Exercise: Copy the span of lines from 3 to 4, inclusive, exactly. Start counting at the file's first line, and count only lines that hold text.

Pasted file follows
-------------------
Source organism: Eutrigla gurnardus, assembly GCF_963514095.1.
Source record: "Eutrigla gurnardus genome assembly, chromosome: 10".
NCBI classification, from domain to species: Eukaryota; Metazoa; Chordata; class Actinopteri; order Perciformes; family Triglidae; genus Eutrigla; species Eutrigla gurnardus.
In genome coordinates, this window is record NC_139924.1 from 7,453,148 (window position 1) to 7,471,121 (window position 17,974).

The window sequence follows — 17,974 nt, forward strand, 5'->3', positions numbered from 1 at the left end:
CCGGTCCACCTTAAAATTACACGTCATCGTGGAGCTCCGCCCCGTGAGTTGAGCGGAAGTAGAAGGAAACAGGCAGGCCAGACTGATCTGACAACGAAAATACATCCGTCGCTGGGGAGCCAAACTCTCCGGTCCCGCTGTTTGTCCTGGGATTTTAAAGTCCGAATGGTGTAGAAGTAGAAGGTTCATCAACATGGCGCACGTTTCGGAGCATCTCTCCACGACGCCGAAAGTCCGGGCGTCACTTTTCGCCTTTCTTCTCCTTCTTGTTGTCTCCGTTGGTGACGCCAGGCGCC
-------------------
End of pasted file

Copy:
NCBI classification, from domain to species: Eukaryota; Metazoa; Chordata; class Actinopteri; order Perciformes; family Triglidae; genus Eutrigla; species Eutrigla gurnardus.
In genome coordinates, this window is record NC_139924.1 from 7,453,148 (window position 1) to 7,471,121 (window position 17,974).